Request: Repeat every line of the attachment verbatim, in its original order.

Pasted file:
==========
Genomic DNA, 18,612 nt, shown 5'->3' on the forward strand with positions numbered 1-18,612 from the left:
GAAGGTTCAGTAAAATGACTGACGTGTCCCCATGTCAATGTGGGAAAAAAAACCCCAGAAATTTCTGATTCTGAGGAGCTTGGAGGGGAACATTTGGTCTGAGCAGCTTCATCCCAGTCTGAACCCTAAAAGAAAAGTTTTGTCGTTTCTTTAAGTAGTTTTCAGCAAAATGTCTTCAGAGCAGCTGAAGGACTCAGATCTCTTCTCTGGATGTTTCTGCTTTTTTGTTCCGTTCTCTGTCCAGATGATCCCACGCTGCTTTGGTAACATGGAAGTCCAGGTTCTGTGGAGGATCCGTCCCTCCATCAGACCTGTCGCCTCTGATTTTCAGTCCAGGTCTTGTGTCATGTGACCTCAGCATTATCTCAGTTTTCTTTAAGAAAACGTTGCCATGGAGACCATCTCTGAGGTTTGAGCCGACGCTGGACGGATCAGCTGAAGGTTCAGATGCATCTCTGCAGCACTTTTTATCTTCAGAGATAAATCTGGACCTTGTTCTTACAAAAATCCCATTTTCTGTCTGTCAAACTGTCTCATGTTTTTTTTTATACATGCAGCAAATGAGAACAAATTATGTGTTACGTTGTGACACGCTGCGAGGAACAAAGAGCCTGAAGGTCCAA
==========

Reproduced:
Genomic DNA, 18,612 nt, shown 5'->3' on the forward strand with positions numbered 1-18,612 from the left:
GAAGGTTCAGTAAAATGACTGACGTGTCCCCATGTCAATGTGGGAAAAAAAACCCCAGAAATTTCTGATTCTGAGGAGCTTGGAGGGGAACATTTGGTCTGAGCAGCTTCATCCCAGTCTGAACCCTAAAAGAAAAGTTTTGTCGTTTCTTTAAGTAGTTTTCAGCAAAATGTCTTCAGAGCAGCTGAAGGACTCAGATCTCTTCTCTGGATGTTTCTGCTTTTTTGTTCCGTTCTCTGTCCAGATGATCCCACGCTGCTTTGGTAACATGGAAGTCCAGGTTCTGTGGAGGATCCGTCCCTCCATCAGACCTGTCGCCTCTGATTTTCAGTCCAGGTCTTGTGTCATGTGACCTCAGCATTATCTCAGTTTTCTTTAAGAAAACGTTGCCATGGAGACCATCTCTGAGGTTTGAGCCGACGCTGGACGGATCAGCTGAAGGTTCAGATGCATCTCTGCAGCACTTTTTATCTTCAGAGATAAATCTGGACCTTGTTCTTACAAAAATCCCATTTTCTGTCTGTCAAACTGTCTCATGTTTTTTTTTATACATGCAGCAAATGAGAACAAATTATGTGTTACGTTGTGACACGCTGCGAGGAACAAAGAGCCTGAAGGTCCAA